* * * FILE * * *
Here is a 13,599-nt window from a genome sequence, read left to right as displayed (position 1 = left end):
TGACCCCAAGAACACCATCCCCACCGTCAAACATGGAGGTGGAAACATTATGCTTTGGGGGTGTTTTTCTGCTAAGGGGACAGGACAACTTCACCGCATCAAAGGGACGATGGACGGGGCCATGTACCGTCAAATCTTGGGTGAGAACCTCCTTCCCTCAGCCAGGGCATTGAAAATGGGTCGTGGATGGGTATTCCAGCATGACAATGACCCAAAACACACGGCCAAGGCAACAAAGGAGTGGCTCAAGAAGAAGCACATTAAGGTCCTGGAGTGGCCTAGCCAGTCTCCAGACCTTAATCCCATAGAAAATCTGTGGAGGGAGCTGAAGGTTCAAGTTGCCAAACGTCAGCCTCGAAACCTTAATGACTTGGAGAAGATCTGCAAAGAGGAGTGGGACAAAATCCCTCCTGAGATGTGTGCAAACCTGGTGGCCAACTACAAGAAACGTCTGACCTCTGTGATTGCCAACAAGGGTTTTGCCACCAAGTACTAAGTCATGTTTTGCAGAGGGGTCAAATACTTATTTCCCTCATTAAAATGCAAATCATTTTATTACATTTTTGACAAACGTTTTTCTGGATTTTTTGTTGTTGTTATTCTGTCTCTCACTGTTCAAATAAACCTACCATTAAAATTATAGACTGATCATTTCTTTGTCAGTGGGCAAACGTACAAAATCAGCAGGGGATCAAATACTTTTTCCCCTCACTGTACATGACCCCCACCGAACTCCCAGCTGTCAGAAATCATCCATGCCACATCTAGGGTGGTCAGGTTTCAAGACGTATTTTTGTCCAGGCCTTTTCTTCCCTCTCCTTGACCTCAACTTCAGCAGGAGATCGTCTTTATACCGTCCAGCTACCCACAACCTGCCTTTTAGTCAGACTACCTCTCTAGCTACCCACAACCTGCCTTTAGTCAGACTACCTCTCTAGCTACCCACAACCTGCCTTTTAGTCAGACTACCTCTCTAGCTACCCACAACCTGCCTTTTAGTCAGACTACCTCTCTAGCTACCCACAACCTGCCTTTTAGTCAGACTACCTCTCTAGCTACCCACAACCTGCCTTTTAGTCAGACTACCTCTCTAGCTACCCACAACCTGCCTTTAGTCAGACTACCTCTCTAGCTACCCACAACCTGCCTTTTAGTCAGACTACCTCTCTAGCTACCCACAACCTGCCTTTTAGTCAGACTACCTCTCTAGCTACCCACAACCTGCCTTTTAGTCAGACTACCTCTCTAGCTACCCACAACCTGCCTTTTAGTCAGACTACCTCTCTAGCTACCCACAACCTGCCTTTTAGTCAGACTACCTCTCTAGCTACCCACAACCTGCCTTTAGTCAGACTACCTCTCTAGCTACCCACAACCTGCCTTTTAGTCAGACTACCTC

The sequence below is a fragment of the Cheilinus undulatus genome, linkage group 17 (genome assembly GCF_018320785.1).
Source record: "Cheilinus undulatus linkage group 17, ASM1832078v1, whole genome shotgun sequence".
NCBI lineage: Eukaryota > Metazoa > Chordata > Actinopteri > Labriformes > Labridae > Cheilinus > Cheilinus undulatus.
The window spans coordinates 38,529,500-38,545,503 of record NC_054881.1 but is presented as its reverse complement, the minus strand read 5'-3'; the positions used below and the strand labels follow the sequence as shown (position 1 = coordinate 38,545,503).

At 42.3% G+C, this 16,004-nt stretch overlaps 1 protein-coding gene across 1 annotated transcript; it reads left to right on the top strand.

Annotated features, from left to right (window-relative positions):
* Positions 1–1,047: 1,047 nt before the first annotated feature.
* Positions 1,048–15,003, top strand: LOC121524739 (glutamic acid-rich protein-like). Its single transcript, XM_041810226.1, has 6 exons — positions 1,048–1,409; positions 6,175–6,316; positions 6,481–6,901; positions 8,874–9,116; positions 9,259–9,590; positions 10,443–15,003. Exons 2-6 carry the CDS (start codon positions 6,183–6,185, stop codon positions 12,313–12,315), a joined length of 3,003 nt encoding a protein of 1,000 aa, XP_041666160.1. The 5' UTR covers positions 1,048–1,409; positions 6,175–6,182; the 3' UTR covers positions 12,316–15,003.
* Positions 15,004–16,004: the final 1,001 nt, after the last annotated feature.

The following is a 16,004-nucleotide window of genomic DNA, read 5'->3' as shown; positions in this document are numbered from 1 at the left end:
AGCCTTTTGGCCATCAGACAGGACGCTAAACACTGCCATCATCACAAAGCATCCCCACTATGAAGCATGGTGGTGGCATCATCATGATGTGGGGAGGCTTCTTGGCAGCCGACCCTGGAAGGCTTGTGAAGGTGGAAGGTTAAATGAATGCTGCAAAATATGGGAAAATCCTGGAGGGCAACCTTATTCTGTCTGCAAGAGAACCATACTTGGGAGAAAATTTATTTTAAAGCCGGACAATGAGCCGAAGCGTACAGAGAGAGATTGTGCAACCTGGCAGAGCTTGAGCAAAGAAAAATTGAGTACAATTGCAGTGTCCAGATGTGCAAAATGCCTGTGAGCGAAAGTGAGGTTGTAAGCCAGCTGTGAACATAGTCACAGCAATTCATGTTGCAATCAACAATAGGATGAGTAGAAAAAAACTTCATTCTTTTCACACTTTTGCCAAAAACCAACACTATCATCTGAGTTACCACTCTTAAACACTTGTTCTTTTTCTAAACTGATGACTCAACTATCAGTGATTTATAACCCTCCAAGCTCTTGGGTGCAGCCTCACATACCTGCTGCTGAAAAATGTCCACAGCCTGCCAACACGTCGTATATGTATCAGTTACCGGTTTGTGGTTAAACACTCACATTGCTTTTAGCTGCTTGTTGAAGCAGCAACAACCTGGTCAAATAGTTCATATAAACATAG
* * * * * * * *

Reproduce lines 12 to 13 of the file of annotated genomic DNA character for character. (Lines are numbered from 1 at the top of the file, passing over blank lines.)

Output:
The following is a 16,004-nucleotide window of genomic DNA, read 5'->3' as shown; positions in this document are numbered from 1 at the left end:
AGCCTTTTGGCCATCAGACAGGACGCTAAACACTGCCATCATCACAAAGCATCCCCACTATGAAGCATGGTGGTGGCATCATCATGATGTGGGGAGGCTTCTTGGCAGCCGACCCTGGAAGGCTTGTGAAGGTGGAAGGTTAAATGAATGCTGCAAAATATGGGAAAATCCTGGAGGGCAACCTTATTCTGTCTGCAAGAGAACCATACTTGGGAGAAAATTTATTTTAAAGCCGGACAATGAGCCGAAGCGTACAGAGAGAGATTGTGCAACCTGGCAGAGCTTGAGCAAAGAAAAATTGAGTACAATTGCAGTGTCCAGATGTGCAAAATGCCTGTGAGCGAAAGTGAGGTTGTAAGCCAGCTGTGAACATAGTCACAGCAATTCATGTTGCAATCAACAATAGGATGAGTAGAAAAAAACTTCATTCTTTTCACACTTTTGCCAAAAACCAACACTATCATCTGAGTTACCACTCTTAAACACTTGTTCTTTTTCTAAACTGATGACTCAACTATCAGTGATTTATAACCCTCCAAGCTCTTGGGTGCAGCCTCACATACCTGCTGCTGAAAAATGTCCACAGCCTGCCAACACGTCGTATATGTATCAGTTACCGGTTTGTGGTTAAACACTCACATTGCTTTTAGCTGCTTGTTGAAGCAGCAACAACCTGGTCAAATAGTTCATATAAACATAG